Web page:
On Saturday, September 10th, 58 youth from Cabarrus, Cumberland, Hoke, Johnston, Randolph, Rockingham, Richmond, Stanly and Union counties showed over seventy Boer goats at the Richmond County 4-H Goat Show.
Even a downpour of rain did not stop these 4-H and FFA youth as they reminded everyone in attendance what hard work, dedication and commitment looked like. The Richmond County show is one of the larger county goat shows in the state, drawing a crowd of spectators from across the region… even in the rain.
The Richmond County Goat Show is part of a regional livestock circuit, the Carolina Farm Credit Showmanship Circuit, which includes nine to ten other show locations throughout the season. 4-H’ers that participate in the circuit have the option to show goats, sheep or cattle. The circuit wraps up with the final show at the NC State Fair. At that event, the winners are recognized with a banner and belt buckle for a season’s worth of hard work.
The Richmond County Goat Show is comprised of three categories.
The Showmanship classes are designed to gauge the 4-H’ers knowledge about the animal, ability to handle the animal, and their confidence while interacting with the judge. Showmen were asked questions about their goat, such as technical terms of body parts, while presenting and handling the animal to the best of their ability for the judge.
Hattie Jo Powell, Johnston County, took home first in Senior Showmanship (ages 14-18) followed by Savannah Shepard, Richmond County, coming in second and Marianna Harrison, Cabarrus County, in third.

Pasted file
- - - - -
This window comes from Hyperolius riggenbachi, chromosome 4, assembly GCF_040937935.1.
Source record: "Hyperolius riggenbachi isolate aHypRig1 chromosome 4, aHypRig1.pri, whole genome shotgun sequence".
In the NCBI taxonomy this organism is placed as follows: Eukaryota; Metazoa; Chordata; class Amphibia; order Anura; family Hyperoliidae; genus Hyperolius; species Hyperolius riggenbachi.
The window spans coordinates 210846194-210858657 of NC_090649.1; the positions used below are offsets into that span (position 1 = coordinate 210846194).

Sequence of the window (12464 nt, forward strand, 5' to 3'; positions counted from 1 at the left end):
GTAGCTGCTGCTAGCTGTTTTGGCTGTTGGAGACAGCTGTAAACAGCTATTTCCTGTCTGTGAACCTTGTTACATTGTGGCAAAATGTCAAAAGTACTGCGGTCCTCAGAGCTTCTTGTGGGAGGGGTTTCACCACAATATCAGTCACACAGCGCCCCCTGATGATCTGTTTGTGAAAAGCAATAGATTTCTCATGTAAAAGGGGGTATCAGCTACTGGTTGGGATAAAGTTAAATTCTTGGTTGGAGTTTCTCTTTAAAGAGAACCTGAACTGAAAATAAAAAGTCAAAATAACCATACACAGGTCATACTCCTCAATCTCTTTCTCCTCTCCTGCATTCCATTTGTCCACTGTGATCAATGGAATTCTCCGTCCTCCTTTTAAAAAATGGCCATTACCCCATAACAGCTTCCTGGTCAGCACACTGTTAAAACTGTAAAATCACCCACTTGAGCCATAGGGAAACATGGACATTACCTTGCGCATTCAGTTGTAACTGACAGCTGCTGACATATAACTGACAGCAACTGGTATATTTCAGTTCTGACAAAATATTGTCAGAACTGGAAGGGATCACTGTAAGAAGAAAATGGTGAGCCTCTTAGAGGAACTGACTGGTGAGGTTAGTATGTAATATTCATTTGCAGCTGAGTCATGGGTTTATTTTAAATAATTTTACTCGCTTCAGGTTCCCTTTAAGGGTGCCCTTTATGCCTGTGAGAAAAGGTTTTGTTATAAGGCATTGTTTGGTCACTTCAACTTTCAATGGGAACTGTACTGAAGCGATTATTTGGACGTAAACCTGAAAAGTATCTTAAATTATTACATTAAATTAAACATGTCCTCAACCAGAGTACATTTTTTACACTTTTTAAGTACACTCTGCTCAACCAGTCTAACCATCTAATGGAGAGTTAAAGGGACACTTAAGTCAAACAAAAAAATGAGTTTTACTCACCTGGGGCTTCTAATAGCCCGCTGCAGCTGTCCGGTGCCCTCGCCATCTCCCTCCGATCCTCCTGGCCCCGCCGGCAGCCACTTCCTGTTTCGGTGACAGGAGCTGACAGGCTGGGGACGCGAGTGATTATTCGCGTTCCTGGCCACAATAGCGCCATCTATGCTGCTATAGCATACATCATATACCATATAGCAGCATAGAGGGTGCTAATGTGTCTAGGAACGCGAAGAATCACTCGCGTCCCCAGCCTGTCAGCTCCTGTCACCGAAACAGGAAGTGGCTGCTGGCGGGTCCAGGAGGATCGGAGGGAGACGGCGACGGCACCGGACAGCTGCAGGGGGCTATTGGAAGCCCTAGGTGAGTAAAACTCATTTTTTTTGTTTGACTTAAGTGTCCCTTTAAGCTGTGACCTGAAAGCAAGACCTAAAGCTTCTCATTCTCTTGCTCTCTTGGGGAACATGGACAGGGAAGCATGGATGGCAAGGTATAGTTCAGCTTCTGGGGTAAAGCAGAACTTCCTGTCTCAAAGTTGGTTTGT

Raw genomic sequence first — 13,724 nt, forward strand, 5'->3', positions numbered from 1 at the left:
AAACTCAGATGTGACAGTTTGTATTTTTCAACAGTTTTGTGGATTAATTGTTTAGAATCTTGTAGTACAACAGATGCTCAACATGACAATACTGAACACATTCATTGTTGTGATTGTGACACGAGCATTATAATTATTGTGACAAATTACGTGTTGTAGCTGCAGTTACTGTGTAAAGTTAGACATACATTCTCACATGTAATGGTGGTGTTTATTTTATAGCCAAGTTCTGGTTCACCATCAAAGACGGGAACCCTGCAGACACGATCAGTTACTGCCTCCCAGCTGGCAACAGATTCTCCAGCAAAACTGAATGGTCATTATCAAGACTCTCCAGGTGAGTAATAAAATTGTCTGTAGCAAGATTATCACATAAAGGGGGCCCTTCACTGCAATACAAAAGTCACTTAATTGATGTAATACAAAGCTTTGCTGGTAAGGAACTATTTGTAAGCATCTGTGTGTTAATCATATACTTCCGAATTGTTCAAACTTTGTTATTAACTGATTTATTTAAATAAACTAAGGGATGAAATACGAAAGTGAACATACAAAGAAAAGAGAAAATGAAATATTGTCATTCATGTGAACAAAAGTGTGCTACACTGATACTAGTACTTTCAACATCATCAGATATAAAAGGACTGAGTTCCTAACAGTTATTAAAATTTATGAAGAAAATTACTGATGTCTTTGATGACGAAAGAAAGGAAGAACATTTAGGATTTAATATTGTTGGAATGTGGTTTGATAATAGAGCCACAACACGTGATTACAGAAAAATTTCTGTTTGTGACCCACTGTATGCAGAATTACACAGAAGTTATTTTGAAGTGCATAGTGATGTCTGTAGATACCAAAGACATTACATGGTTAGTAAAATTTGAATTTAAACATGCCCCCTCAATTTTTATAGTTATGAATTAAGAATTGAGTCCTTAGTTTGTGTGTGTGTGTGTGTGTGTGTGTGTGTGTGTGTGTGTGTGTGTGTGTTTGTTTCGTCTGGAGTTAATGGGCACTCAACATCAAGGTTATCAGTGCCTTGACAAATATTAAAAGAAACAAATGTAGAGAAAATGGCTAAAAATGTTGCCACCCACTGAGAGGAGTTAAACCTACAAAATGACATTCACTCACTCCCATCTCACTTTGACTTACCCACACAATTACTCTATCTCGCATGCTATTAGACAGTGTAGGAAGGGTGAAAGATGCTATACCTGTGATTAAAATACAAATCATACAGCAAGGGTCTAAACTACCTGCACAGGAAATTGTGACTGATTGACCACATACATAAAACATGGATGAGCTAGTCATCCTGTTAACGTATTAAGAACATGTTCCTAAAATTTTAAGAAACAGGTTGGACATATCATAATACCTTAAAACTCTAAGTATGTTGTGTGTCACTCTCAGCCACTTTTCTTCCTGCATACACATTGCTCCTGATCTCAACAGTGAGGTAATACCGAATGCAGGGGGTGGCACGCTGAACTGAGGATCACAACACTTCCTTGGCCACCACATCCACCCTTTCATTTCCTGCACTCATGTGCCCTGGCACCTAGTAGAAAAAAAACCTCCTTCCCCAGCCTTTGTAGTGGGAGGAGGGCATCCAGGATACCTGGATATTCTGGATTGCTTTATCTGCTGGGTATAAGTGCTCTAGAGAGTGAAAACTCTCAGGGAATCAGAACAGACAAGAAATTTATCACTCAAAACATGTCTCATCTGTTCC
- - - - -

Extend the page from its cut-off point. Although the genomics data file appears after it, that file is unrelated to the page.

For the intermediate class (ages 11-13) Jonathan Scarlett, Randolph, took home first place with Tristan Singleterry, Randolph County, and Emma Harrison, Cabarrus County, bringing in second and third, respectively.
For the Junior showmanship division (ages 8-10), Macon Parker, Sampson County, earned first with Tyla Marshall and Sophie Marshall (both of Guilford County) taking home second and third, respectively.
Cloverbud participants (ages 5-7) were Abby Hinson, and Lyndon Little.
We also hold the PeeWee show which is a special, non-competitive division that includes children under 5. There were eight PeeWee showmen learning the ropes of livestock showmanship with the help of older 4-H’ers.
Market Wether Show:
Wethers, which are castrated male goats, are judged on the total marketability of the animal. Wethers are grouped into similar weight classes and are judged based on characteristics and qualities relevant to meat production.
Hattie Jo Powell, won Grand Champion with her goat, Doughboy. Savannah Shepard earned Reserve Grand Champion with her goat, Duncan.
Commercial Doe Show:
For the doe show, female goats are judged on their body confirmation. Does are females who will be bred and will continue production on the farm. The judge may focus on maternal aspects of the animal that are indicators of superior breeding ability. Does are judged on their frame and structure based on how they would carry the extra weight of being pregnant and the stress of milking.
Savannah Shepard, Richmond County, won Grand Champion Doe with Cupcake and Hattie Jo Powell, Johnston County, showed the Reserve Champion Doe, Cherie.
We would like to thank all of the volunteers that helped us put on a successful event! A big thanks to the American Legion for providing lunch to keep our spectators and showmen well fed. We would also like to thank our Richmond County 4-H Goat Show Sponsors because without them, holding this event would not be possible: Richmond Community College, Farm Bureau of Richmond County, Carolina Farm Credit, John McInnis, The Berry Patch, Smithfield Hog Production, Senator Tom McInnis, ACE Garbage LLC, Dale DeWitt, Gary Welch and the N.C. Cooperative Extension Service. For more information about 4-H Livestock, or showing livestock please contact Richmond County Cooperative Extension at 910-997-8255 or visit the Richmond.ces.ncsu.edu, and be sure to follow us on Facebook.